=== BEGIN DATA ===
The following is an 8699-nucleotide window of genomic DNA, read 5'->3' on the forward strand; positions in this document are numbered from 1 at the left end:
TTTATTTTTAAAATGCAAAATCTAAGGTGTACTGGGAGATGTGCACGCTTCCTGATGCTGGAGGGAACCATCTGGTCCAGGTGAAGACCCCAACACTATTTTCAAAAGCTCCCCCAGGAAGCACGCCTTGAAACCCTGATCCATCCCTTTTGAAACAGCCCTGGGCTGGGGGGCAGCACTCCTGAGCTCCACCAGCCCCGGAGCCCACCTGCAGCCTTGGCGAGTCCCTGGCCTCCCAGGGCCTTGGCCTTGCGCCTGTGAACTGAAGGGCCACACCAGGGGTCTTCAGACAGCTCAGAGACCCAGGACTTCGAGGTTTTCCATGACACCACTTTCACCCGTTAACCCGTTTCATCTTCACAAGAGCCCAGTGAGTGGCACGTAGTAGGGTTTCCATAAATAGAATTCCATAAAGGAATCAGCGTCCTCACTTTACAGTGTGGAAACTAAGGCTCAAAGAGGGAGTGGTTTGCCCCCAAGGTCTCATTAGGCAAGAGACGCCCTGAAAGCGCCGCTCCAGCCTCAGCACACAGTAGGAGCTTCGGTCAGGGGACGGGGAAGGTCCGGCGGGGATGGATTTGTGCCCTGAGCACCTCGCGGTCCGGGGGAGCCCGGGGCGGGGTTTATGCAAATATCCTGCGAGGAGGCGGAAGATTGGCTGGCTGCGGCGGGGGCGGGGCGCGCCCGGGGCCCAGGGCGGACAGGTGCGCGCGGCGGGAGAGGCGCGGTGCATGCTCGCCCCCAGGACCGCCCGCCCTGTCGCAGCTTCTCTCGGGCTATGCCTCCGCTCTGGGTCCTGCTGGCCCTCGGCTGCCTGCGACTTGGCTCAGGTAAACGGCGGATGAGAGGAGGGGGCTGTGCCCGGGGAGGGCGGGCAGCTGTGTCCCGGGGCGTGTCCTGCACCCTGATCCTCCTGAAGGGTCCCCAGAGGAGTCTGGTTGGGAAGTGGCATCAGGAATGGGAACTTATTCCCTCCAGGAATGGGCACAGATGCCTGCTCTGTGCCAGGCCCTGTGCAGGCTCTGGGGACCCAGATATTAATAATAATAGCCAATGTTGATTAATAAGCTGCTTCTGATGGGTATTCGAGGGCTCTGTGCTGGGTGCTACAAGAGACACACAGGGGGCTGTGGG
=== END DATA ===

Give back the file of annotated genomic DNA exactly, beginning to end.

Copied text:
The following is an 8699-nucleotide window of genomic DNA, read 5'->3' on the forward strand; positions in this document are numbered from 1 at the left end:
TTTATTTTTAAAATGCAAAATCTAAGGTGTACTGGGAGATGTGCACGCTTCCTGATGCTGGAGGGAACCATCTGGTCCAGGTGAAGACCCCAACACTATTTTCAAAAGCTCCCCCAGGAAGCACGCCTTGAAACCCTGATCCATCCCTTTTGAAACAGCCCTGGGCTGGGGGGCAGCACTCCTGAGCTCCACCAGCCCCGGAGCCCACCTGCAGCCTTGGCGAGTCCCTGGCCTCCCAGGGCCTTGGCCTTGCGCCTGTGAACTGAAGGGCCACACCAGGGGTCTTCAGACAGCTCAGAGACCCAGGACTTCGAGGTTTTCCATGACACCACTTTCACCCGTTAACCCGTTTCATCTTCACAAGAGCCCAGTGAGTGGCACGTAGTAGGGTTTCCATAAATAGAATTCCATAAAGGAATCAGCGTCCTCACTTTACAGTGTGGAAACTAAGGCTCAAAGAGGGAGTGGTTTGCCCCCAAGGTCTCATTAGGCAAGAGACGCCCTGAAAGCGCCGCTCCAGCCTCAGCACACAGTAGGAGCTTCGGTCAGGGGACGGGGAAGGTCCGGCGGGGATGGATTTGTGCCCTGAGCACCTCGCGGTCCGGGGGAGCCCGGGGCGGGGTTTATGCAAATATCCTGCGAGGAGGCGGAAGATTGGCTGGCTGCGGCGGGGGCGGGGCGCGCCCGGGGCCCAGGGCGGACAGGTGCGCGCGGCGGGAGAGGCGCGGTGCATGCTCGCCCCCAGGACCGCCCGCCCTGTCGCAGCTTCTCTCGGGCTATGCCTCCGCTCTGGGTCCTGCTGGCCCTCGGCTGCCTGCGACTTGGCTCAGGTAAACGGCGGATGAGAGGAGGGGGCTGTGCCCGGGGAGGGCGGGCAGCTGTGTCCCGGGGCGTGTCCTGCACCCTGATCCTCCTGAAGGGTCCCCAGAGGAGTCTGGTTGGGAAGTGGCATCAGGAATGGGAACTTATTCCCTCCAGGAATGGGCACAGATGCCTGCTCTGTGCCAGGCCCTGTGCAGGCTCTGGGGACCCAGATATTAATAATAATAGCCAATGTTGATTAATAAGCTGCTTCTGATGGGTATTCGAGGGCTCTGTGCTGGGTGCTACAAGAGACACACAGGGGGCTGTGGG